Aaron’s Story

MEET PENN STATE HOMECOMING’S TALENT RELATIONS DIRECTORS

Aaron McKenzie

Coming Out in College


Dear beautiful person,

I was about 15 or 16 years old when I really came to terms with my sexuality. I knew that I wasn’t attracted to girls in the same way that other boys were, but the thought of ever coming out in high school frightened me. It wasn’t until the summer after my junior year where I got a job as a lifeguard at a waterpark in which I began my coming out journey. I felt comfortable knowing that there was barely anyone from my high school that worked there and the very few that did had no idea who I was. I made an amazing group of friends that summer that I eventually came out to who were extremely supportive.

However, going into my senior year, I slid back into the closet. I quivered in fear at the thought of coming out in high school. What if people started rumors about me? What if people stared at me in the hallways as if I had “I’m Gay” written on my forehead? Senior year came and went, and I was ready to start a new leaf at Penn State. I’ve been told that college was going to be some of the best years of my life as I embarked on my newfound independence. So, I told myself that I am going to learn how to become comfortable with my sexuality.


So… I didn’t quite kick down the closet door waving rainbow flags coming into my freshman year as expected lol. To my surprise, I was on an all guys floor in the ROTC special living option floor in Brumbaugh #penthouse. Some might say that must’ve been heaven being around so many masculine, or “masc” guys but small freshman Aaron on move in day was paralyzed at the thought that these guys wouldn’t accept me. But little did I know, I’d have some of the wildest experiences with those guys and completely overreacted.

One night, a group of us went out to a party at a friend’s place and sober Aaron had no intentions of coming out that night. With a few drinks in my system, I began talking to two random girls who I have never met before and at one point they begin talking about guys and I nonchalantly say, “I like guys too!” One of my friends joined in the group mid-conversation, picked up on what we were talking about, looked at me and put two and two together.

“Aaron, you’re gay?” he asked.
“Yup,” I replied.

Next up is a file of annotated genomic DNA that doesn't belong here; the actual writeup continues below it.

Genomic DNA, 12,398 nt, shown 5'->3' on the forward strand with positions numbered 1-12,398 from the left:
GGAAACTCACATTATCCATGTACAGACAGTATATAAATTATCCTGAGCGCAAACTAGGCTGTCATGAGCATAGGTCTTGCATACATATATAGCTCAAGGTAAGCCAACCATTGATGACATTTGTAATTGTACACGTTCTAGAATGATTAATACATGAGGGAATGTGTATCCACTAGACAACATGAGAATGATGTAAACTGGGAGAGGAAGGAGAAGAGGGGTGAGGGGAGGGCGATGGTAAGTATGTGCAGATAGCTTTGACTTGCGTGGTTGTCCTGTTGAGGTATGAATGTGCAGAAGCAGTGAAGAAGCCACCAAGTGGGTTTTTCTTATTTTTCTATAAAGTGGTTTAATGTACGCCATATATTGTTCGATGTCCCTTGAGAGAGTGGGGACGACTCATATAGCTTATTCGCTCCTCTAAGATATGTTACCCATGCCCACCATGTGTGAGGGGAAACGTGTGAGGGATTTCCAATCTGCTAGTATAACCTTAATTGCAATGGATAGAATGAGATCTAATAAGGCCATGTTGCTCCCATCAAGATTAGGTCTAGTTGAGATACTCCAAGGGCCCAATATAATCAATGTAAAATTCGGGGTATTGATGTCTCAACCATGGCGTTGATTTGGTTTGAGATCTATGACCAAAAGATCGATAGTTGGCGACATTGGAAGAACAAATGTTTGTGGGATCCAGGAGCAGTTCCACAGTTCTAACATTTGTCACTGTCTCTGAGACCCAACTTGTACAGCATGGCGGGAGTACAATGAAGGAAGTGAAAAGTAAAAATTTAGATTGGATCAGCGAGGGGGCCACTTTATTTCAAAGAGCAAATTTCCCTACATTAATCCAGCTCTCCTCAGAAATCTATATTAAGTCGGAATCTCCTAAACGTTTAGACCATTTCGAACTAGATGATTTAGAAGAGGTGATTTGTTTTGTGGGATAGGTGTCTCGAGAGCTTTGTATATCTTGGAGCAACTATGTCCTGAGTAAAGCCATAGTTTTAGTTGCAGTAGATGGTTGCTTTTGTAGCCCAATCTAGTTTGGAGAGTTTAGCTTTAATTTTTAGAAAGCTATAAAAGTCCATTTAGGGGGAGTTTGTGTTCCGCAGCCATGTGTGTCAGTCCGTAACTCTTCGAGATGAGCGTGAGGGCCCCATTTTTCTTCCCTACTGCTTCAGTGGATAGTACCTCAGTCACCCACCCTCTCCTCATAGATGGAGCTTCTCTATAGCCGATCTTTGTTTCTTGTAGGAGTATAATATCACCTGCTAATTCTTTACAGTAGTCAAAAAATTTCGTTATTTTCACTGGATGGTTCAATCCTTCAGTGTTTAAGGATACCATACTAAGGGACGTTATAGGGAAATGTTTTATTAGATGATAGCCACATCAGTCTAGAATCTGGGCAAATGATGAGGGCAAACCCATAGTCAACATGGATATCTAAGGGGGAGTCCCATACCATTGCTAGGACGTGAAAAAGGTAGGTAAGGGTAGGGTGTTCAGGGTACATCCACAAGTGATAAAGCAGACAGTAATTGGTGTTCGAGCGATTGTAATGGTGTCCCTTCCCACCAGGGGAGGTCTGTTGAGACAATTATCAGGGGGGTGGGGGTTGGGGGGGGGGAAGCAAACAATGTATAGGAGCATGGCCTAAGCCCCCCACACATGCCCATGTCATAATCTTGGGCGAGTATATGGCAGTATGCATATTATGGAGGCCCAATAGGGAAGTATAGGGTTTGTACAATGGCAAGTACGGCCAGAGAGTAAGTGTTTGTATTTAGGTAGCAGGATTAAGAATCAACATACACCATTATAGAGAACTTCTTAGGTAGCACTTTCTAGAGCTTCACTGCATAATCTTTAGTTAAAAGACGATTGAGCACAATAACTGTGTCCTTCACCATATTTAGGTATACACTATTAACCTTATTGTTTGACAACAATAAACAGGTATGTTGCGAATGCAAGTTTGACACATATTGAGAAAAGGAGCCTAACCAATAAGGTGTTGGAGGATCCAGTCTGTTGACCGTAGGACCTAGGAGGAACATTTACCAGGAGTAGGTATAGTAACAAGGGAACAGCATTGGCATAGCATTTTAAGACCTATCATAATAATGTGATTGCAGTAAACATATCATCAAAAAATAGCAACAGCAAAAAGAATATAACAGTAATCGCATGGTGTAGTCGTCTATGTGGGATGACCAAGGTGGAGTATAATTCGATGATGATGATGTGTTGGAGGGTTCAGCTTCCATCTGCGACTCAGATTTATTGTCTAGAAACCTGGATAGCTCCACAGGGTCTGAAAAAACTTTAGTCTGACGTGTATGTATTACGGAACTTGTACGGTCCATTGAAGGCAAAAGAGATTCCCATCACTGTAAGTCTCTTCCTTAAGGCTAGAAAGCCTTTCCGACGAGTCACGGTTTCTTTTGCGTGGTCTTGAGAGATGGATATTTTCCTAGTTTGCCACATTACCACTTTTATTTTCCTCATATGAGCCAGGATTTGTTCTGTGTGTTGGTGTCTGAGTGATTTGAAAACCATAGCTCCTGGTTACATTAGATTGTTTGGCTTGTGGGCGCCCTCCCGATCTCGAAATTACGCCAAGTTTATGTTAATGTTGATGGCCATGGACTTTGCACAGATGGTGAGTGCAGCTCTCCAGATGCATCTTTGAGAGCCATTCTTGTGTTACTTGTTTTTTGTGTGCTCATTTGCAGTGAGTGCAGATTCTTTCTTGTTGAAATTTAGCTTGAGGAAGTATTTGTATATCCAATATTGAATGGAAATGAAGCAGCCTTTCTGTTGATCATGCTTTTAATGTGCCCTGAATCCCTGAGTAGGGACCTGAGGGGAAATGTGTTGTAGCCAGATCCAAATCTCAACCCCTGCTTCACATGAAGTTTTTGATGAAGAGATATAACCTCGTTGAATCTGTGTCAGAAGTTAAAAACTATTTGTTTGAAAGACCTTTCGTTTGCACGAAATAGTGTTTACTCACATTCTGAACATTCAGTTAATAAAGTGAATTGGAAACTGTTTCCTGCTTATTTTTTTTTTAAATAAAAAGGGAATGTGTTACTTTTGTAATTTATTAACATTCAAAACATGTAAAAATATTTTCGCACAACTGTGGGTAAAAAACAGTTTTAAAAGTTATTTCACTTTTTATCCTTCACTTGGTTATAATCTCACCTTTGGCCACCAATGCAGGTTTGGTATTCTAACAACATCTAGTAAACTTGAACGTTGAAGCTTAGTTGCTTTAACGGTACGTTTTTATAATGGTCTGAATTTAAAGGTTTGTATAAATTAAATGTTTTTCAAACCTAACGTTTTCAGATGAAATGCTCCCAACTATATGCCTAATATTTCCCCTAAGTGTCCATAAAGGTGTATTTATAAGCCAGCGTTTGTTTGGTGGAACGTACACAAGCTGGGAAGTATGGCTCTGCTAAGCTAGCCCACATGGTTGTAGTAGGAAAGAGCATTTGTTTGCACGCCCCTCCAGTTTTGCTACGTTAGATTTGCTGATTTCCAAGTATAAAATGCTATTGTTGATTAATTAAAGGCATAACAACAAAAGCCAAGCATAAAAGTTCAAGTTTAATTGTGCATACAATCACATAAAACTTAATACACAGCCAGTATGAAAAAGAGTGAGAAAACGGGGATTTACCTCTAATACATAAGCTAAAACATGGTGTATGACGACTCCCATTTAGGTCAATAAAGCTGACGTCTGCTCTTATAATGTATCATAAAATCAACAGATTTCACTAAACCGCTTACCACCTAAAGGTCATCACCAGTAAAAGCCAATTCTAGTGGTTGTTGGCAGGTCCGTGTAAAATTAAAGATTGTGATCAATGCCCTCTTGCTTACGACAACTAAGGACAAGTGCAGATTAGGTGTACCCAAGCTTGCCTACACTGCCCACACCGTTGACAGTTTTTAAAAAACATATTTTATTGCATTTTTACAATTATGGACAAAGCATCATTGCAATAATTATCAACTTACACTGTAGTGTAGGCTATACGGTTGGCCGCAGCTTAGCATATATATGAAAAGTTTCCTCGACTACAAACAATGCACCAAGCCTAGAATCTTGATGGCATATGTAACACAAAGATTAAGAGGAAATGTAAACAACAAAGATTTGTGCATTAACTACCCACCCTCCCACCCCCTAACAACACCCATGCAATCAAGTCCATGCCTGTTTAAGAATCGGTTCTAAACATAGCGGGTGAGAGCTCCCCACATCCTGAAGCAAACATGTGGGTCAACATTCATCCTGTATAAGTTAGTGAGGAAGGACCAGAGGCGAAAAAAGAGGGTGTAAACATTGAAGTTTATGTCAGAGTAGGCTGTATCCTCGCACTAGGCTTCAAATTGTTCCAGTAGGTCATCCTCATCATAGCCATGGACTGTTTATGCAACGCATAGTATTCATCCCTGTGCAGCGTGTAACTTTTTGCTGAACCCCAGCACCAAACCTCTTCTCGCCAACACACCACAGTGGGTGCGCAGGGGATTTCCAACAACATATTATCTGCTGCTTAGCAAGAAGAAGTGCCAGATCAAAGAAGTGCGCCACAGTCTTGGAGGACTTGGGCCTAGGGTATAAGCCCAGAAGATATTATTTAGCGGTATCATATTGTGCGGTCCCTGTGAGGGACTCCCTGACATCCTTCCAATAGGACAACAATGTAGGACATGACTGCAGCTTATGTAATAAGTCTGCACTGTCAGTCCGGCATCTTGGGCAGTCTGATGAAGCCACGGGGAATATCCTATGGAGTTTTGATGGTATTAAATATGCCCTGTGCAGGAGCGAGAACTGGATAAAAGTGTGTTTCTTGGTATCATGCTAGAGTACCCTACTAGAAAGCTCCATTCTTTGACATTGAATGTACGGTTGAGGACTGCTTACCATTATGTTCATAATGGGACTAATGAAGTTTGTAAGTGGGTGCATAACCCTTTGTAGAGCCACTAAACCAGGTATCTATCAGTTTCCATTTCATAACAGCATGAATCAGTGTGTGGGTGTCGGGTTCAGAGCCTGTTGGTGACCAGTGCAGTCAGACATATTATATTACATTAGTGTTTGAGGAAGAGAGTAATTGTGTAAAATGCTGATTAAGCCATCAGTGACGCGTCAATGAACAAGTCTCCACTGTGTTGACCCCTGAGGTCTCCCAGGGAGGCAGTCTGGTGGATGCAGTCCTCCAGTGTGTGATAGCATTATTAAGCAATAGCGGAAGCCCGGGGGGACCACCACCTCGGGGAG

“Cool.”

We then proceeded to have a drink together and continued having fun. As simple as that moment was, I realized that the world didn’t come to an end and I felt like I could conquer anything. The rest of the guys eventually found out and were totally cool with it. I realized that my sexuality did not define my character, it was only an attribute of who I was just like my eye color or my height. Since then, I’ve come out to many more friends and members of my family. I feel a lot more comfortable talking about boys and relationships around other people than I did before. Now if someone were to ask me if I were gay, I’d probably respond with something along the lines of “Look at some of the pages that I follow on Instagram and then ask me that question again (lol).”
Coming out definitely is not easy. I’d be a lying if I said that I haven’t been deceived, rejected, and discriminated against since coming out. But, like the Sansa Stark put it, “I would’ve stayed a little bird all my life” if I hadn’t come out. Coming out at Penn State was one of the best things that I’ve done for myself. I am no longer the shy little high school kid who worried about what everyone thought of me. Rather, I strive to be the person that my 15-year-old self would look up to. I’ve become a better friend, a dependable leader and gained a sense of confidence that I can’t describe in words.

Courage is about doing the thing you’re most afraid of and still doing it anyways despite the outcome. If you’re in the closet, just telling one person can go a long way in your journey of self-discovery. You are allowing yourself to be who you truly are and you have a bigger support group than you think. You may not choose to be gay, but you can choose to be happy.


Peace, love and pride,
Aaron